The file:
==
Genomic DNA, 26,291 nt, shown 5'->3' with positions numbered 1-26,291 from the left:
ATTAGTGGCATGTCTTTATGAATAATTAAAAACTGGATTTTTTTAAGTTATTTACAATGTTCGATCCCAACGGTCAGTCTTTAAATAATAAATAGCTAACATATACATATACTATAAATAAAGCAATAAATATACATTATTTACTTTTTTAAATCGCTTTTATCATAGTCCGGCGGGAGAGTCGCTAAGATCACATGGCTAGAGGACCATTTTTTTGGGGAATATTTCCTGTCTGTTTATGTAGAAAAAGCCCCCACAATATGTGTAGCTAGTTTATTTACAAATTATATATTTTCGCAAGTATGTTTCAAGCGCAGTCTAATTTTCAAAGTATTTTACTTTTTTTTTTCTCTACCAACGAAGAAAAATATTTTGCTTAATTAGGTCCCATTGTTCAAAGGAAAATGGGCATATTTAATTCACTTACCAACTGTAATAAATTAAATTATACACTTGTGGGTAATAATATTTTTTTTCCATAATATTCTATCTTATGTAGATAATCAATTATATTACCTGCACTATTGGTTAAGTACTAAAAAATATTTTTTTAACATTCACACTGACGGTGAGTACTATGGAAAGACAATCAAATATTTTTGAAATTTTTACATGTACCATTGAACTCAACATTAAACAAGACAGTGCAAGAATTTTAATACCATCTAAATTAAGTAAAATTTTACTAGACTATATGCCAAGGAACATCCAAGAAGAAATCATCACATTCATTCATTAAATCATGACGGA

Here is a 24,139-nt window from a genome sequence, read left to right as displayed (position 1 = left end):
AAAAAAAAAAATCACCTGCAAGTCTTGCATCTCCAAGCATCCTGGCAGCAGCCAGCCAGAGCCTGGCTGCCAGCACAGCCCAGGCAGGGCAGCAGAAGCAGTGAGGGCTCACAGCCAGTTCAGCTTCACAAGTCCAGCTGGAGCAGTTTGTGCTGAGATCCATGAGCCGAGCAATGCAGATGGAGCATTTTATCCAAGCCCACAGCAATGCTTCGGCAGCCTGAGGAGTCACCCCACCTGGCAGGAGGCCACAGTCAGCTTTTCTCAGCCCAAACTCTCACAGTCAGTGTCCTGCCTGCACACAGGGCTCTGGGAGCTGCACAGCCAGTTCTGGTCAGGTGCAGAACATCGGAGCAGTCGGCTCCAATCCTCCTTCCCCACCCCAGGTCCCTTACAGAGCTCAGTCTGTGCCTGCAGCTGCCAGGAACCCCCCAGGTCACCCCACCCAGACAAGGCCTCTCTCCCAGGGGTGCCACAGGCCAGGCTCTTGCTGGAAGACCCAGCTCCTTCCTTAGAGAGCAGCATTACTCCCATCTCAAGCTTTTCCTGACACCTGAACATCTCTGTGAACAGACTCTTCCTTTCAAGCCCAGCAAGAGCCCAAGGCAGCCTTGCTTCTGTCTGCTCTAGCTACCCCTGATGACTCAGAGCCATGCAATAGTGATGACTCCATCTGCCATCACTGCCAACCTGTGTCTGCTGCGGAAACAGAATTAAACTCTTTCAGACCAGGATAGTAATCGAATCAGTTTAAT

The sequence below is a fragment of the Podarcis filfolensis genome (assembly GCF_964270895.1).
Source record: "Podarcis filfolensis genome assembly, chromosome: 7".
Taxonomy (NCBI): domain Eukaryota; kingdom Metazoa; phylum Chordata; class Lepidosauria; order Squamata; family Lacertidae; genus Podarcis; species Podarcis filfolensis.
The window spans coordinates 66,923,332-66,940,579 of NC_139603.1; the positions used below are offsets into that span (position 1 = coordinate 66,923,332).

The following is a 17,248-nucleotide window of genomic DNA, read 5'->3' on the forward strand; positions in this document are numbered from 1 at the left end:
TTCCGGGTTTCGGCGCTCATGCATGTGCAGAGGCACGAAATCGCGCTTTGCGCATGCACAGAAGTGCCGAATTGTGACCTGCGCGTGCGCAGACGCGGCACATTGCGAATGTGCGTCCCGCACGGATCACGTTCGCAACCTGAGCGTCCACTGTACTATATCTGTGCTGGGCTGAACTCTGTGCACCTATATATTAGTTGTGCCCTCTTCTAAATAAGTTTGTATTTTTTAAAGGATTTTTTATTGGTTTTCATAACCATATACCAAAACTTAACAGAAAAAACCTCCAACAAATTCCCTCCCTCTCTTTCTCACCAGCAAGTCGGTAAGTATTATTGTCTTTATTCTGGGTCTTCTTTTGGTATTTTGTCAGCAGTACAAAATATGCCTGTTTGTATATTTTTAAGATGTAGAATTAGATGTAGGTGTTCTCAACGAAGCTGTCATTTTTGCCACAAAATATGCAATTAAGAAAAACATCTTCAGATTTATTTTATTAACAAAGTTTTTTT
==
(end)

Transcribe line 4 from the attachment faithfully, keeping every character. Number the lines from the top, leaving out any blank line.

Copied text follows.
AAAAAAAAAAATCACCTGCAAGTCTTGCATCTCCAAGCATCCTGGCAGCAGCCAGCCAGAGCCTGGCTGCCAGCACAGCCCAGGCAGGGCAGCAGAAGCAGTGAGGGCTCACAGCCAGTTCAGCTTCACAAGTCCAGCTGGAGCAGTTTGTGCTGAGATCCATGAGCCGAGCAATGCAGATGGAGCATTTTATCCAAGCCCACAGCAATGCTTCGGCAGCCTGAGGAGTCACCCCACCTGGCAGGAGGCCACAGTCAGCTTTTCTCAGCCCAAACTCTCACAGTCAGTGTCCTGCCTGCACACAGGGCTCTGGGAGCTGCACAGCCAGTTCTGGTCAGGTGCAGAACATCGGAGCAGTCGGCTCCAATCCTCCTTCCCCACCCCAGGTCCCTTACAGAGCTCAGTCTGTGCCTGCAGCTGCCAGGAACCCCCCAGGTCACCCCACCCAGACAAGGCCTCTCTCCCAGGGGTGCCACAGGCCAGGCTCTTGCTGGAAGACCCAGCTCCTTCCTTAGAGAGCAGCATTACTCCCATCTCAAGCTTTTCCTGACACCTGAACATCTCTGTGAACAGACTCTTCCTTTCAAGCCCAGCAAGAGCCCAAGGCAGCCTTGCTTCTGTCTGCTCTAGCTACCCCTGATGACTCAGAGCCATGCAATAGTGATGACTCCATCTGCCATCACTGCCAACCTGTGTCTGCTGCGGAAACAGAATTAAACTCTTTCAGACCAGGATAGTAATCGAATCAGTTTAAT